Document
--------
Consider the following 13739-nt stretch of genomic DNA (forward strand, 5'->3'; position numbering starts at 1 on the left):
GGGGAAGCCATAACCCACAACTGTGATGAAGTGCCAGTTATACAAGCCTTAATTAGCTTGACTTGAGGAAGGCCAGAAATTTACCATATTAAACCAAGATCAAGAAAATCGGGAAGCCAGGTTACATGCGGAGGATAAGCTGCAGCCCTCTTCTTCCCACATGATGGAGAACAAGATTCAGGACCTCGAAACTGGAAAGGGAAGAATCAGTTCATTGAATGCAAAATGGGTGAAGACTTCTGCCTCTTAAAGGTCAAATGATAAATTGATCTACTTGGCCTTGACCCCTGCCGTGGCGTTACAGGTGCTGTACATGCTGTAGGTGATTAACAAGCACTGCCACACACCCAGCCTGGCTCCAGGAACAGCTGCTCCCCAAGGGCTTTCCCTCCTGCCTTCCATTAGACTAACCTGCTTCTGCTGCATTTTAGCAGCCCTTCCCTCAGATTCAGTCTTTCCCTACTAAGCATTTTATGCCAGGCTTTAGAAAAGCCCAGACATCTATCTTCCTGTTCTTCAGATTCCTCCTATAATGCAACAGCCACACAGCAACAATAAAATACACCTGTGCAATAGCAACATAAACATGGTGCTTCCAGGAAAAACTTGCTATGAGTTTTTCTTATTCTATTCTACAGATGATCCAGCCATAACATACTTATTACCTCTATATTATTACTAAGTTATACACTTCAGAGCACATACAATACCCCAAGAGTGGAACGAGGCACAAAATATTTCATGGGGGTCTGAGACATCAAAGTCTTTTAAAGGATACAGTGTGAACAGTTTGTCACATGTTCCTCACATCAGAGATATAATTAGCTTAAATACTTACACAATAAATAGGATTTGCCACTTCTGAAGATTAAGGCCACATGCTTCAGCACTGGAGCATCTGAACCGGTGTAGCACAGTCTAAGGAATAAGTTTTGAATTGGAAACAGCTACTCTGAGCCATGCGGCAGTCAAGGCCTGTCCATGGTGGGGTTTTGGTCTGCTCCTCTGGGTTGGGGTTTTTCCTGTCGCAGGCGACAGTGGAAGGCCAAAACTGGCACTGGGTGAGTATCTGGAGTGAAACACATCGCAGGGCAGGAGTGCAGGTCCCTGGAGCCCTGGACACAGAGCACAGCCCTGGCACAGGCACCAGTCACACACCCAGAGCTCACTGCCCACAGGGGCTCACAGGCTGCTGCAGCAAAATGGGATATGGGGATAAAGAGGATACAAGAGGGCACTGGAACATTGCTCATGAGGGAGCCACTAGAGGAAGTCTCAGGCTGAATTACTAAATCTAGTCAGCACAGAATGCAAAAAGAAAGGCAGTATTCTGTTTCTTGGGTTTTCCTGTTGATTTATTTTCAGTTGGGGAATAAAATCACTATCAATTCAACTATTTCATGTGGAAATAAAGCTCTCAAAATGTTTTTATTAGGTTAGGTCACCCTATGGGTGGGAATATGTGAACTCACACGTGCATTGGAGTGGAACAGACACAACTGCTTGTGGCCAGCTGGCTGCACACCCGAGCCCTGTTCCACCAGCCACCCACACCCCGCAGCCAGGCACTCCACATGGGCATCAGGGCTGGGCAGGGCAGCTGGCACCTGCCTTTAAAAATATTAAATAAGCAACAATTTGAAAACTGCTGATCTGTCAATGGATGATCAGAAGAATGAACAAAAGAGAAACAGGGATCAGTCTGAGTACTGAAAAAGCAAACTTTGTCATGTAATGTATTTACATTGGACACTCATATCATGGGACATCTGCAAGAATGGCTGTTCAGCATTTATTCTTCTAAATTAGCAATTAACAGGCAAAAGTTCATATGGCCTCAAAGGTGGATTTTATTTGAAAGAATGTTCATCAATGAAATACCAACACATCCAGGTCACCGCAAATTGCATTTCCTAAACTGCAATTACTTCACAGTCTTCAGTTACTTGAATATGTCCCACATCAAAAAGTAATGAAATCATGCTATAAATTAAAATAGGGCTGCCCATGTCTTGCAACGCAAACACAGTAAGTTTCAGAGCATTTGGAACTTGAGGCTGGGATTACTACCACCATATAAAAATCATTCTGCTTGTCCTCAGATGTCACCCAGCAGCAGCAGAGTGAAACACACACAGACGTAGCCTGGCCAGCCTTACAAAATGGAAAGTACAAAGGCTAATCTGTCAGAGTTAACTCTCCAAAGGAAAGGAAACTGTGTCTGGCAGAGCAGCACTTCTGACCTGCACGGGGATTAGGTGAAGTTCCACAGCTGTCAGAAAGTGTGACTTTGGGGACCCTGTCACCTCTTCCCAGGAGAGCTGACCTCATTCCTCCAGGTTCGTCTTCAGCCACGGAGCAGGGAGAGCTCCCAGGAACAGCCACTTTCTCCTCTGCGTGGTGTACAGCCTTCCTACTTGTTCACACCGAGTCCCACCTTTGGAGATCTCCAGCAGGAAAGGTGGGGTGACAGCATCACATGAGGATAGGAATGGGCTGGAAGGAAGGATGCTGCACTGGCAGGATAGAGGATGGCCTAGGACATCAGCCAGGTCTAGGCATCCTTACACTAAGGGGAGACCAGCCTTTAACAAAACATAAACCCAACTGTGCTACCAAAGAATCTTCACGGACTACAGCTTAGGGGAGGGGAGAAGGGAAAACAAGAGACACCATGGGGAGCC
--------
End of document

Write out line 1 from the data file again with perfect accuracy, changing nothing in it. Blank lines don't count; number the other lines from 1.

Consider the following 13739-nt stretch of genomic DNA (forward strand, 5'->3'; position numbering starts at 1 on the left):